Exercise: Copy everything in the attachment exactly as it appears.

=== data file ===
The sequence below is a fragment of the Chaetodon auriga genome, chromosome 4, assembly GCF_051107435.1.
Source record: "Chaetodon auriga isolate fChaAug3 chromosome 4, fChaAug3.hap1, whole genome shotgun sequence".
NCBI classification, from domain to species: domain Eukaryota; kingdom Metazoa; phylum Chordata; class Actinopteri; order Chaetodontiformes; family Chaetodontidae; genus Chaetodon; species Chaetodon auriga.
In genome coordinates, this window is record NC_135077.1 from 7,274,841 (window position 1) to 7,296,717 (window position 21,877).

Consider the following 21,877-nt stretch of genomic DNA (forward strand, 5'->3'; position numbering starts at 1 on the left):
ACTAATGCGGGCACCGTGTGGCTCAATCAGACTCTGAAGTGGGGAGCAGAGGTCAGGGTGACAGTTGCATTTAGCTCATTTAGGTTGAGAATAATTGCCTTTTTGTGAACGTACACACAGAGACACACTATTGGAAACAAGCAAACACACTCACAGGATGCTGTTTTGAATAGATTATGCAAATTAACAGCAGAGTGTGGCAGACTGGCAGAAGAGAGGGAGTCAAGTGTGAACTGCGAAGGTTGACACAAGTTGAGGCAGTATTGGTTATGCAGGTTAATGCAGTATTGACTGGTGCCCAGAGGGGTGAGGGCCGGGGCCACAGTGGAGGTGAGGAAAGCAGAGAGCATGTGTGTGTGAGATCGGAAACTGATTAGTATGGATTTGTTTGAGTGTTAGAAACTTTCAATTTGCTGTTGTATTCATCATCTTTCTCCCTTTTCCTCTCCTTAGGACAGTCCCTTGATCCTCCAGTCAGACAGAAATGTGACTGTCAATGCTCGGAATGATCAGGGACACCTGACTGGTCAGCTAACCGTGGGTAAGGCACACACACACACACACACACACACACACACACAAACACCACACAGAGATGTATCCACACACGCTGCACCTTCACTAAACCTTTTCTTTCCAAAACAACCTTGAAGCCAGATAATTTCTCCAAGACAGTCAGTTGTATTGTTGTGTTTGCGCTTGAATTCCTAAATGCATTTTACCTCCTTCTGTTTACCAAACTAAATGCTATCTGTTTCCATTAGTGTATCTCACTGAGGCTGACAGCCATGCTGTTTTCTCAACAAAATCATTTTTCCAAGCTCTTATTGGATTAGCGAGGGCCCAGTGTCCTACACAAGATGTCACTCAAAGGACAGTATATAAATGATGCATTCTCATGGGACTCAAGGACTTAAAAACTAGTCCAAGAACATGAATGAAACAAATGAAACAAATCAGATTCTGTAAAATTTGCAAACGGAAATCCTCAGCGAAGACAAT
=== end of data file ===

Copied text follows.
The sequence below is a fragment of the Chaetodon auriga genome, chromosome 4, assembly GCF_051107435.1.
Source record: "Chaetodon auriga isolate fChaAug3 chromosome 4, fChaAug3.hap1, whole genome shotgun sequence".
NCBI classification, from domain to species: domain Eukaryota; kingdom Metazoa; phylum Chordata; class Actinopteri; order Chaetodontiformes; family Chaetodontidae; genus Chaetodon; species Chaetodon auriga.
In genome coordinates, this window is record NC_135077.1 from 7,274,841 (window position 1) to 7,296,717 (window position 21,877).

Consider the following 21,877-nt stretch of genomic DNA (forward strand, 5'->3'; position numbering starts at 1 on the left):
ACTAATGCGGGCACCGTGTGGCTCAATCAGACTCTGAAGTGGGGAGCAGAGGTCAGGGTGACAGTTGCATTTAGCTCATTTAGGTTGAGAATAATTGCCTTTTTGTGAACGTACACACAGAGACACACTATTGGAAACAAGCAAACACACTCACAGGATGCTGTTTTGAATAGATTATGCAAATTAACAGCAGAGTGTGGCAGACTGGCAGAAGAGAGGGAGTCAAGTGTGAACTGCGAAGGTTGACACAAGTTGAGGCAGTATTGGTTATGCAGGTTAATGCAGTATTGACTGGTGCCCAGAGGGGTGAGGGCCGGGGCCACAGTGGAGGTGAGGAAAGCAGAGAGCATGTGTGTGTGAGATCGGAAACTGATTAGTATGGATTTGTTTGAGTGTTAGAAACTTTCAATTTGCTGTTGTATTCATCATCTTTCTCCCTTTTCCTCTCCTTAGGACAGTCCCTTGATCCTCCAGTCAGACAGAAATGTGACTGTCAATGCTCGGAATGATCAGGGACACCTGACTGGTCAGCTAACCGTGGGTAAGGCACACACACACACACACACACACACACACACACAAACACCACACAGAGATGTATCCACACACGCTGCACCTTCACTAAACCTTTTCTTTCCAAAACAACCTTGAAGCCAGATAATTTCTCCAAGACAGTCAGTTGTATTGTTGTGTTTGCGCTTGAATTCCTAAATGCATTTTACCTCCTTCTGTTTACCAAACTAAATGCTATCTGTTTCCATTAGTGTATCTCACTGAGGCTGACAGCCATGCTGTTTTCTCAACAAAATCATTTTTCCAAGCTCTTATTGGATTAGCGAGGGCCCAGTGTCCTACACAAGATGTCACTCAAAGGACAGTATATAAATGATGCATTCTCATGGGACTCAAGGACTTAAAAACTAGTCCAAGAACATGAATGAAACAAATGAAACAAATCAGATTCTGTAAAATTTGCAAACGGAAATCCTCAGCGAAGACAAT